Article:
One of my goals with business travel is to be able to slow down enough to smell the roses and to check out areas of interest along the way. I’ve found out over the years that I will drive by places as I’m always in a hurry and never have time to stop. I’ve always been interested in Civil War history and I’ve wanted to see where General’s Lee and Grant ended the conflict at the Appomattox Court House. Recently I was within 75 miles of the historic location so my business partner, Darren, was kind enough to drive me there so I could go through it and see the museum nearby. It was at this home in this small village of houses that a General Lee sent in one of his men to find a place that he could meet with General Grant and surrender. The Village was mostly empty since there was the battle raging nearby. Wilmer McLean was asked to lend his home for the signing of the terms of surrender. There were many tears of both sadness and joy.“The [American Civil] War Began in My Front Yard and Ended in My Parlor.” – Wilmer McLean. One of my favorites stories from the Civil War is this house was owned by the McLean Family. What makes that so interesting is that the McLeans also owned the property where the first major battle of Bull Run where the Civil War began, The Battle of Bull Run. Ironically, Wilmer McLean moved away from Manassas to get away from the war but on April 9, 1856 the war landed on his front steps once again.
This year, world-renowned glass artist, Dale Chihuly, returned the Desert Botanical Gardens for the second time to display his incredible works of art. Chihuly is famous for his architectural installations around the world, in historic cities, museums and gardens. His work can be found in more than 200 museums worldwide including the Metropolitan Museum of Art, the Smithsonian American Art Museum and the Corning Museum of Glass.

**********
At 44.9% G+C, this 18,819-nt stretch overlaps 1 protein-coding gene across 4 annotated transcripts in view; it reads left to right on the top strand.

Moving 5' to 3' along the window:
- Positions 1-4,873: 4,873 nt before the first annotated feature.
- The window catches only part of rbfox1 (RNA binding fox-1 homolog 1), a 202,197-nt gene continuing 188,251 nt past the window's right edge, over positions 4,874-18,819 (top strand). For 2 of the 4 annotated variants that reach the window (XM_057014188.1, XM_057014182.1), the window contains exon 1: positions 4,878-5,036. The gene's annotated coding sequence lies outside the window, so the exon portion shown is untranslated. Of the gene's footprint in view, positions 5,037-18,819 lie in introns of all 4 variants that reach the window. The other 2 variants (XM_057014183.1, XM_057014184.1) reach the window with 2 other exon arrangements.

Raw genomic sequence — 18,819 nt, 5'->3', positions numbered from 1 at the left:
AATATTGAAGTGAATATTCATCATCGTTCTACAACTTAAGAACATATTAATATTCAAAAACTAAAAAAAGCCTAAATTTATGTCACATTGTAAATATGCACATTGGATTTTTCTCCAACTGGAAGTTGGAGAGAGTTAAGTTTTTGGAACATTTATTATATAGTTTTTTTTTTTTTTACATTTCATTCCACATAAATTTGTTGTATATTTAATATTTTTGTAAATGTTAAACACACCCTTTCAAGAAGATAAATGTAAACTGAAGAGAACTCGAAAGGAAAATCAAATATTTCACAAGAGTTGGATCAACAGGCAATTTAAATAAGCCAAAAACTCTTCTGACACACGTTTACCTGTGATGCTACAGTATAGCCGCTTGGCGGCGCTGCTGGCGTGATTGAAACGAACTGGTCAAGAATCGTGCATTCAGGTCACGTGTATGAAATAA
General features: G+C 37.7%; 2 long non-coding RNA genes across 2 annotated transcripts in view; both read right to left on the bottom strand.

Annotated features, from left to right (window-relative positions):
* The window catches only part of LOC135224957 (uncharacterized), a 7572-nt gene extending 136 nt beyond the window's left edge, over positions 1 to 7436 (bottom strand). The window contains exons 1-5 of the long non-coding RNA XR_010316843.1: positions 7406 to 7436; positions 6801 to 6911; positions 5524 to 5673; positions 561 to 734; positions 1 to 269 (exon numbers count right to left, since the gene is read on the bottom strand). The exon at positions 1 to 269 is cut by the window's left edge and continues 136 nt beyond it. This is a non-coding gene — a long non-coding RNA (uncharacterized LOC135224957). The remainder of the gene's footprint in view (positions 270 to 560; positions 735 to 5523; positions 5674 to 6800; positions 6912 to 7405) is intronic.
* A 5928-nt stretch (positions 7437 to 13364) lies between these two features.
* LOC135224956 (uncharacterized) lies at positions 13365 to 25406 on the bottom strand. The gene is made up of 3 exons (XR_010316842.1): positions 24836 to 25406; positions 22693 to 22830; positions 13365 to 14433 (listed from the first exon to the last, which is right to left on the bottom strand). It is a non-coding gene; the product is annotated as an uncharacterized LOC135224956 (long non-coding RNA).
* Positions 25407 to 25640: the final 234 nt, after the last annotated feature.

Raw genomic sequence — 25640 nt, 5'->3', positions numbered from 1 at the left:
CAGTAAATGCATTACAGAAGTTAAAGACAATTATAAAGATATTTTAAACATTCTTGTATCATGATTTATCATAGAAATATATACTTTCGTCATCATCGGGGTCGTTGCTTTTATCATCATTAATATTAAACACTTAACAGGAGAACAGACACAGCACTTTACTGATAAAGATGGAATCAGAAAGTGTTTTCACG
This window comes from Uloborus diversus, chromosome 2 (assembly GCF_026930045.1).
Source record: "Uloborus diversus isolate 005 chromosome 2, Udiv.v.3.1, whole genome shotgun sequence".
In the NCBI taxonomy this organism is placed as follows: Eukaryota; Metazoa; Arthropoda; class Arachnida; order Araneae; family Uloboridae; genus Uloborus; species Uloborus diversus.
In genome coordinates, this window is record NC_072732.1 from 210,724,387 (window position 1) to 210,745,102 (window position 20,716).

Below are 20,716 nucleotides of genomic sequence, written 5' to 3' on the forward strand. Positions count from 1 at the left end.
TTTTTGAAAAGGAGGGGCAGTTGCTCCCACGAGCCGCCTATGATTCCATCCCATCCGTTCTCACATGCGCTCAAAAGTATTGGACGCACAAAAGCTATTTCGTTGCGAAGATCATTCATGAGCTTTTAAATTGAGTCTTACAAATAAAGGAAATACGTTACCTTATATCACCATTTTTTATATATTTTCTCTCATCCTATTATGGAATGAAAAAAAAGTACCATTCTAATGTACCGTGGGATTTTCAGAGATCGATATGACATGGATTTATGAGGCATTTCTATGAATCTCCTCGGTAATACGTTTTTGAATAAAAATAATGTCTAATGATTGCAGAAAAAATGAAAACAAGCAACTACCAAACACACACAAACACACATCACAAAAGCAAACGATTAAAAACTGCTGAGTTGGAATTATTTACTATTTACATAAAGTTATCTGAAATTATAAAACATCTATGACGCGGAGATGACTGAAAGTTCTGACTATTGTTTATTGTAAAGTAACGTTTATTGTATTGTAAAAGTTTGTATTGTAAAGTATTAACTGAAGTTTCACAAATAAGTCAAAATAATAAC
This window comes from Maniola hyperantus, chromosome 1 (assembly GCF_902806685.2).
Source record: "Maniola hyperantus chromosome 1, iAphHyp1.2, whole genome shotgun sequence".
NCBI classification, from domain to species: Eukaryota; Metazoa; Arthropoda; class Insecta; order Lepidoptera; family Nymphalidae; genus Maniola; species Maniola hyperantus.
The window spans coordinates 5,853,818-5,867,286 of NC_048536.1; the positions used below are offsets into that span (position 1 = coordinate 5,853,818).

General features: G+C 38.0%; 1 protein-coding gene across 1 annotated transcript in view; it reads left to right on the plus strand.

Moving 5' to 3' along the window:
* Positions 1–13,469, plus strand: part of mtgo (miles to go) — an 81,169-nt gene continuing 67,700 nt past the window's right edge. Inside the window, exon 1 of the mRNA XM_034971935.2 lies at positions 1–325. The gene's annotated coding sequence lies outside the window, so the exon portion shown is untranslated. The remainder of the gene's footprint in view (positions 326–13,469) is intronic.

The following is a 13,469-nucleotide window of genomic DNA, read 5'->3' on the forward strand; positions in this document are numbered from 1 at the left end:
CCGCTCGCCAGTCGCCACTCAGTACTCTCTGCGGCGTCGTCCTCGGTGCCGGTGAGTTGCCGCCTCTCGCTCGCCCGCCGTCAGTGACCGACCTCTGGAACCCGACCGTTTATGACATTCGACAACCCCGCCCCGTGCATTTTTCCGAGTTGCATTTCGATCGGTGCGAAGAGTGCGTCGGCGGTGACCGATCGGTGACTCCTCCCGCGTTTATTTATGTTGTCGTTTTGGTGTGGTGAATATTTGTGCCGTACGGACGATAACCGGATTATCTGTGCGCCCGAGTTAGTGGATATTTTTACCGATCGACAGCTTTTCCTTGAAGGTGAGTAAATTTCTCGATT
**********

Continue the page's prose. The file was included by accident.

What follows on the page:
A few days ago our company, Velocity Retail Group visited the exhibit to take in the beautiful sites of Chihuly’s work against the desert canvas. The colors and shapes are spectacular against a backdrop of blue sky, cacti, and plants native to Arizona.
In a recent interview with the Arizona Republic, Chihuly said, “I’ve always loved the desert. I’ve done 12 garden shows, and this is one of the greatest shows I’ve ever done. I love working in the desert.”
Don’t miss this amazing exhibition. It runs until May 18th.
I recently had a friend give me a gift of the book called, “Empire of the Summer Moon.” It is a history of the Southern Plains which encompases most of the State of Texas. I love history and I love Photography so business travel lets me supplement my travels with my interests and capture the memories of both. The book is actually amazing and it is an important part of our American History that is not being taught in our schools. The Commanches were considered by the European immigrants as bararians and ruthless foes. They were deemed the greatest fighting force in the world on horseback. No one could match them. There lifestyle was based on being nomads that preyed on Europeans, and Americans pioneers expanding West as well as other native Americans. I thought the Apache Indians were rough and tough. But they were fearful of the Comanche and were driven out of the Southern plains West to Arizona. Their woman and children were traded as slaves for several centuries along with whites and Mexicans that were made slaves and also included in the Comanche tribe.